Plan to reduce air pollution while protecting drivers

Dear Colleague,


I am writing, on the behalf of Jesse Norman and myself, to give you information on Defra and DfT’s joint publication, The UK Plan For Tackling Roadside Nitrogen Dioxide Concentrations.

Air quality has significantly improved since 2010, with UK emissions of nitrogen oxides falling by almost 20 per cent between 2010 and 2015. The number of days with pollution in urban areas has fallen by two-thirds since 2011.

However, the failure of European emission regulations and poor advice to drivers from the Labour Government has left our air more polluted than it should be. European vehicle emissions regulations have failed to achieve what they were designed to achieve, while Labour’s policies led to a dramatic increase in diesel vehicles which are the biggest source of nitrogen oxides in the air. We would not be breaching legal pollution limits if there had not been cheating and evasion by car manufacturers, due to the flawed EU standards, and if the Labour government had not encouraged people to buy diesel.

We therefore have to take action, but we must do so in a sensible, proportionate way. The appropriate response to the need to comply with the law is targeted, local action to tackle dangerous chemicals in key pollution hotspots, with a series of common sense measures that do not penalise drivers who did the right thing. This is indeed a local issue and tackling air pollution is a devolved matter. The plan sets out action being taken in the Devolved Administrations, in cities such as Glasgow, Cardiff and Belfast, as well as London.

That is why we are asking local councils in England to consider what is the right, targeted local action to meet the specific problems in their areas. We have produced new analysis which shows that out of 1,800 of Britain’s major roads just 81 are due to breach legal pollution limits for Nitrogen Dioxide. Most of these roads are in London, with only 33 outside. In many towns and cities, just a single road is due to be breaching air quality limits. We believe it would be unfair and disproportionate to impose charges on drivers across those towns and cities to deal with such a localised problem.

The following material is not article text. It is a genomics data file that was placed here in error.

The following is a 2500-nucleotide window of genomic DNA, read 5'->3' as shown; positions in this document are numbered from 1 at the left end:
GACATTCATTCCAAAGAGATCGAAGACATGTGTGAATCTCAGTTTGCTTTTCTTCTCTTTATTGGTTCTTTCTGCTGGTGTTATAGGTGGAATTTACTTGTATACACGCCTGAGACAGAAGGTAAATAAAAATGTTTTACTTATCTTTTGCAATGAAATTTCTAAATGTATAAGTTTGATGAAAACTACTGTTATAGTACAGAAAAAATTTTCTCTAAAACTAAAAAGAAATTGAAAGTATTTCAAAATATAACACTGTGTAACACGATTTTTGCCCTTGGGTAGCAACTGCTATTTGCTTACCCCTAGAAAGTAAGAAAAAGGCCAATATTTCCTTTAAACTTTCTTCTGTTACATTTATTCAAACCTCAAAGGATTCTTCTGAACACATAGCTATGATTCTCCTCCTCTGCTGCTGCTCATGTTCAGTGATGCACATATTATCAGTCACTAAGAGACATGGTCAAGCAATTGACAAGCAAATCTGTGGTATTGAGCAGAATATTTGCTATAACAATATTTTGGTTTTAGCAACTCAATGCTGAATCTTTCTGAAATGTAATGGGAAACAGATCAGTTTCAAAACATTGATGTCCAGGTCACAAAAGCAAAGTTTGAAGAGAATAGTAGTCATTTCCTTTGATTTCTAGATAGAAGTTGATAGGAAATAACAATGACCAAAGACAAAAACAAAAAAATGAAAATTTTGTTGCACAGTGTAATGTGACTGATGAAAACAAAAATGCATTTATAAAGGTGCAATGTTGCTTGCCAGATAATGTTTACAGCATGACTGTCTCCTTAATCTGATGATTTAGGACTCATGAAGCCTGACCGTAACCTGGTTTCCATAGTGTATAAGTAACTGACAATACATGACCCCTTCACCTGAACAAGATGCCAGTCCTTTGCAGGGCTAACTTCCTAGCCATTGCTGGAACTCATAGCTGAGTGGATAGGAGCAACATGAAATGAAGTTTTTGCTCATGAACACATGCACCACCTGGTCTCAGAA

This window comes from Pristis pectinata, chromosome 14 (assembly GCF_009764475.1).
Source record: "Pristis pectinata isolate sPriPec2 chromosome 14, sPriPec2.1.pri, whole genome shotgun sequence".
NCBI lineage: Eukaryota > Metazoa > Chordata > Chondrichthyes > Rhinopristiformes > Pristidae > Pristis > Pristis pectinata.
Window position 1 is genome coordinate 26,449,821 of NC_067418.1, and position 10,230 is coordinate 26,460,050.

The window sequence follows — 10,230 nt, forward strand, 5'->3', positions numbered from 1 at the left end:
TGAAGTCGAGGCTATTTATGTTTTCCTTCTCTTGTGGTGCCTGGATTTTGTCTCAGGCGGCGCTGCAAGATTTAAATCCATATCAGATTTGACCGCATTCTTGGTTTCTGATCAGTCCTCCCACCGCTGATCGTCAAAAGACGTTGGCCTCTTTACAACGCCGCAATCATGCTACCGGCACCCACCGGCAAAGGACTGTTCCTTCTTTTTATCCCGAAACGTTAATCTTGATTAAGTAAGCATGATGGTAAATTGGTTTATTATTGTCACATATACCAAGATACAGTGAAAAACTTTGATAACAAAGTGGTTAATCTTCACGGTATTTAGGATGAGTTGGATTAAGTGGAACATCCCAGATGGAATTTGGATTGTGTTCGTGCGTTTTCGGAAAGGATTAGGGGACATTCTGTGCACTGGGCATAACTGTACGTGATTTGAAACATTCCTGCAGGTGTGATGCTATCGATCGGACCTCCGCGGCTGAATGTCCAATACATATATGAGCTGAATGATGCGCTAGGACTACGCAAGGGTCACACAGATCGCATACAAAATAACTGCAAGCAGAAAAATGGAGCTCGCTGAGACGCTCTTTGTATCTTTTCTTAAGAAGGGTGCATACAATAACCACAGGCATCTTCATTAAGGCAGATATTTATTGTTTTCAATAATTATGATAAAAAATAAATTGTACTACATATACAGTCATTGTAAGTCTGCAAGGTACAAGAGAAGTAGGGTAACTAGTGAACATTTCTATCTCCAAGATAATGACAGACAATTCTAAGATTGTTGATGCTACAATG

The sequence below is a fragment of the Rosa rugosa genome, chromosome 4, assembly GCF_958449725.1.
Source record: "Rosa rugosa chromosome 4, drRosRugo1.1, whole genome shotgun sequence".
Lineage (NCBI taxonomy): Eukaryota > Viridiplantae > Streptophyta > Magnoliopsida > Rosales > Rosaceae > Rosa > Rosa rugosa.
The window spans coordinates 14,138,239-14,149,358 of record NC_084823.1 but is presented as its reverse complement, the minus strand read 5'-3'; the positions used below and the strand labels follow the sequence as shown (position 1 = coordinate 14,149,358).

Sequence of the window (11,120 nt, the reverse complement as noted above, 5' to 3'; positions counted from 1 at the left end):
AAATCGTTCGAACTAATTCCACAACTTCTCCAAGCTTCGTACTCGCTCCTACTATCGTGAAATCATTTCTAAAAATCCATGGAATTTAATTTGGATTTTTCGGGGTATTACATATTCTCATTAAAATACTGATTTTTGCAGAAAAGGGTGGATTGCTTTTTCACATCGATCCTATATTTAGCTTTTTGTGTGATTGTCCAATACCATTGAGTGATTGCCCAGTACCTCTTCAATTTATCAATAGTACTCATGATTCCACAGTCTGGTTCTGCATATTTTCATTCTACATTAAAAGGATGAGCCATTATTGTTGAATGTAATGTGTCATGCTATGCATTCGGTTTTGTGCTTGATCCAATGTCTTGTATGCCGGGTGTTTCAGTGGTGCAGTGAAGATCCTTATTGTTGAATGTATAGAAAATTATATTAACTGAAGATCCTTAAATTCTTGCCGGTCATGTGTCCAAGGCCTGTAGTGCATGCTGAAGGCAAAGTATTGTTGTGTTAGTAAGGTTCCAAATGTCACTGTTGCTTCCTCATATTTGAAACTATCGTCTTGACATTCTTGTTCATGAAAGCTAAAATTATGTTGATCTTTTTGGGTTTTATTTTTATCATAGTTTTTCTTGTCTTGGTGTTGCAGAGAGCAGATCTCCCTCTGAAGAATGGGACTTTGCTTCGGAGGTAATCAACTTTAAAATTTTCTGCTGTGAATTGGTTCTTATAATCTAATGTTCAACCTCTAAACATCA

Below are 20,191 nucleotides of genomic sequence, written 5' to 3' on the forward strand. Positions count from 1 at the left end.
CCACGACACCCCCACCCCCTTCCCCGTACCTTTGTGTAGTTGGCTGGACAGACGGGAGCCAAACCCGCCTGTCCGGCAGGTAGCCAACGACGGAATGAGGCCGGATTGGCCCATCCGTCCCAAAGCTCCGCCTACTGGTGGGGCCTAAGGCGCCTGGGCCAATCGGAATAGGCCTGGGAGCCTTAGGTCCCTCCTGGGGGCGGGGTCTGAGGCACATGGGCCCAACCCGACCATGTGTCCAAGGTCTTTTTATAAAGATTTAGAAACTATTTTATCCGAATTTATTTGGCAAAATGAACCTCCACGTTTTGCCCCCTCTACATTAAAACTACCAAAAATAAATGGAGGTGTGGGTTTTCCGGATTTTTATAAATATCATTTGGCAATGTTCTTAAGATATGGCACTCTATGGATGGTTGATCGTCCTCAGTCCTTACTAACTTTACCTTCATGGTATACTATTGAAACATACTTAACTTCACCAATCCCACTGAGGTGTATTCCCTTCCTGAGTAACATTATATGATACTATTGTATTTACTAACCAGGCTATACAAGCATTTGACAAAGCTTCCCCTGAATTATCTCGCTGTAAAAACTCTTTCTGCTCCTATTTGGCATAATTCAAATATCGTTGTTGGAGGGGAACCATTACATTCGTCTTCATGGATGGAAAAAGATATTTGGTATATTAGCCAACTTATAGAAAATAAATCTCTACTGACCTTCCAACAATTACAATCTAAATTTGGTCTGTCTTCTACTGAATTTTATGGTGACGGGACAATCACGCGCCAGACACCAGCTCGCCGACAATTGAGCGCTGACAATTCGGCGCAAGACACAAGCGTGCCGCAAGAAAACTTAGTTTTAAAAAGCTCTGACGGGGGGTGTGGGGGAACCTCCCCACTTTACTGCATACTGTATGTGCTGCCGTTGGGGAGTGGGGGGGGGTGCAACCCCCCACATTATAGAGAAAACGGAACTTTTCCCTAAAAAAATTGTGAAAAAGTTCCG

Instead, we want local councils to explore other options, such as cleaning up their local transport systems through retro-fitting, changing their road layouts, or reconfiguring traffic lights. We want to address the Labour Government’s legacy of the road humps, pinch points and poorly managed traffic lights that create congestion and pollution. Designing out and removing such obstructions can improve air quality and improve traffic flow.

We will provide expertise to help local authorities develop these plans and we will also provide substantial funding. Overall we are spending £3 billion on improving air quality and reducing vehicle emissions, and £255 million of this has been specifically set aside to help councils develop their local plans to bring Nitrogen Dioxide levels within legal limits. In the autumn we will put further money into a Clean Air Fund to provide more support to councils to make the necessary changes.